Wednesday, December 7, 2011
On the Road Again
I am in the San Francisco South Bay again and am adjusting to this amazingly crowded suburban life. As I walked along El Camino, easily the busiest surface street on the peninsula, and which had been the main North-South highway until the Bayshore Freeway was completed, I found myself recalling the first time I rode on it in 1957. I was probably 10 or 11 and my parents were considering moving away from Chicago and were touring this part of Northern California. Our family had ridden west like so many other pioneers to see first-hand what had been called in those days the Land of Opportunity, California.
Our 1953 green Chevrolet Bel-Air had taken us across the country through what I felt had been magical landscape. I watched incredible farmland whizz by, lush forests, quaint small, towns, tall majestic mountains, until we reached our goal, the almost mythical San Francisco: the Bay, the Golden Gate Bridge, and the Pacific Ocean.
Along the route across the country, I had become accustomed to seeing architecture other than I had known in Chicago, buildings which were devoid of soot-covered brick and multi-stories. I gawked avidly at the clapboard farmhouses and the wooden barns with advertisements painted on their sides such as Chew Mail Pouch Tobacco. I enjoyed the humor of every Burma Shave sign sequence along the road and was enthralled by miles of two-lane highway snaking alongside railroad tracks belonging to the Santa Fe railroad.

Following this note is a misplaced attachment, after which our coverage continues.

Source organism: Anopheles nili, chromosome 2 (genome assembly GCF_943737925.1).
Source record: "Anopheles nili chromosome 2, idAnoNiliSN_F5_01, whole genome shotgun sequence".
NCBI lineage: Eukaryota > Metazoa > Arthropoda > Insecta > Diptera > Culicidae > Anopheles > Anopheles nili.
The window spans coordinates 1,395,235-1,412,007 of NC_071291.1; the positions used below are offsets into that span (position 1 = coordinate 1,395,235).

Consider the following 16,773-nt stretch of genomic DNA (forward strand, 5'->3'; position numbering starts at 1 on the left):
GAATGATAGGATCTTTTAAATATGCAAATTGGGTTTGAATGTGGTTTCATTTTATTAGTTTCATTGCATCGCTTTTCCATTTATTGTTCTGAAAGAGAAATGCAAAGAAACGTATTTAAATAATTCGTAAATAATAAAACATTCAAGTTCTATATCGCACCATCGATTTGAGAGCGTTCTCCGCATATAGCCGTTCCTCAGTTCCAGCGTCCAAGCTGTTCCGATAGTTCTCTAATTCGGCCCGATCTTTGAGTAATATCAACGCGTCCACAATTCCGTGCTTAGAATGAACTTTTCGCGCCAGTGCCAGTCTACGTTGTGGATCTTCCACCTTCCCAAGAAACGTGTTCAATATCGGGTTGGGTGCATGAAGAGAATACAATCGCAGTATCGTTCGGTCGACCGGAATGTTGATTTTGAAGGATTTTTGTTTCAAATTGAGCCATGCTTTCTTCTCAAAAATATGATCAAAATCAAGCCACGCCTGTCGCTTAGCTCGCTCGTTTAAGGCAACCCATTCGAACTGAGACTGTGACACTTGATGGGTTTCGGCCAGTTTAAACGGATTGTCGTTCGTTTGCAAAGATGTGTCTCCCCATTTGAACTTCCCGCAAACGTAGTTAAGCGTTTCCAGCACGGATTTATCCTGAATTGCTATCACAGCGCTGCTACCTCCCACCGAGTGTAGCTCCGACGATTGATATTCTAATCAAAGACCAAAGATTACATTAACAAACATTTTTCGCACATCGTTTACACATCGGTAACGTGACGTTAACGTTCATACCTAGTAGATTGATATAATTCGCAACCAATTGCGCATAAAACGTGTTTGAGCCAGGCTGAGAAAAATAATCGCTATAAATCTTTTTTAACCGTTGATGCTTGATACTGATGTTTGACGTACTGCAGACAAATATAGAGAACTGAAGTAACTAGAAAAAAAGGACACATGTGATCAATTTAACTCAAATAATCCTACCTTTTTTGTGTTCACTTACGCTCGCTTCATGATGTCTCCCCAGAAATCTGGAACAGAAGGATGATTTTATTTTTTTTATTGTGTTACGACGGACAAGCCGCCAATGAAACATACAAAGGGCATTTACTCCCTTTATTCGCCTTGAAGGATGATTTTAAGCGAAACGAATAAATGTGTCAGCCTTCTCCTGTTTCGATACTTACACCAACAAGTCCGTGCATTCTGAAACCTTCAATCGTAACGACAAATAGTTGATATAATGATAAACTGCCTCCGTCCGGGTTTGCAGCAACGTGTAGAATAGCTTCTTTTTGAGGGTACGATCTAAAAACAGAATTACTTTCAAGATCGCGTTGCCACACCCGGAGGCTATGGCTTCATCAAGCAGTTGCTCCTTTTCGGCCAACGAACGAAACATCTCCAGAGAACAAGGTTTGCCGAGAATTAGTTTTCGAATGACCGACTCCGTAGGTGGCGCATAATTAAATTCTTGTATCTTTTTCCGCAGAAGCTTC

After briefly touring San Francisco, a city which felt alien to me because it didn't look like Chicago, my perpetually nervous mother, who always had to cope with my father's frightening, unpredictable moods, decided unilaterally that this city would be too rainy for her. The next morning we headed south through Daly City, a peculiar colony of little boxy houses, and onto El Camino. Somewhere then I learned a new word, namely "stucco." Now I saw blocks of single level, pale-colored stores and houses made of a rough substance which reminded me of the dessicated orange peels that I had ignored as they baked in the sun of my childhood schoolyard.
Since I was now in the Promised Land of my parents' dreams, I felt I was expected to love what I saw. I knew instinctively, but being a child I could never have articulated, that the environment before me violated my sense of beauty. Even the eucalyptus and the palms didn't really look like normal plants. They were occasionally interspersed among these ugly structures, but were clearly not leafy green trees that a young boy could climb like those elms whose heights I had still conquered and hid within only a month earlier at home. As we rode through Palo Alto looking for a motel, my parents may have spoken, as they often did, in glowing terms about the expected blessings of temperate weather, the daily sunshine and the gone-forever dreaded icy cold Chicago winters. Yet, even as I listened to this narrative, I believed I was expected to embrace their gloriously optimistic vision. In truth I wondered secretly how I would feel about no longer hearing the scrunch of October leaves that skittered in circles along the pavement in my former backyard and sensed regret about losing the snowmen friends that I took pride in creating each year.
Now I glance out the window of a Starbucks in San Bruno where I am typing and see the rush hour traffic on El Camino backed up at a traffic light. Originally this street was a trail for earlier people to navigate from mission to mission, and before that it was probably an ancient way created by aboriginal people to visit others or hunt game. It has been a lifepath taken by many. Today I am on that road, one of so many I have traveled to get to this point on my daily adventure. It runs in space and time through landscape that may look bitter or sweet depending on my focus.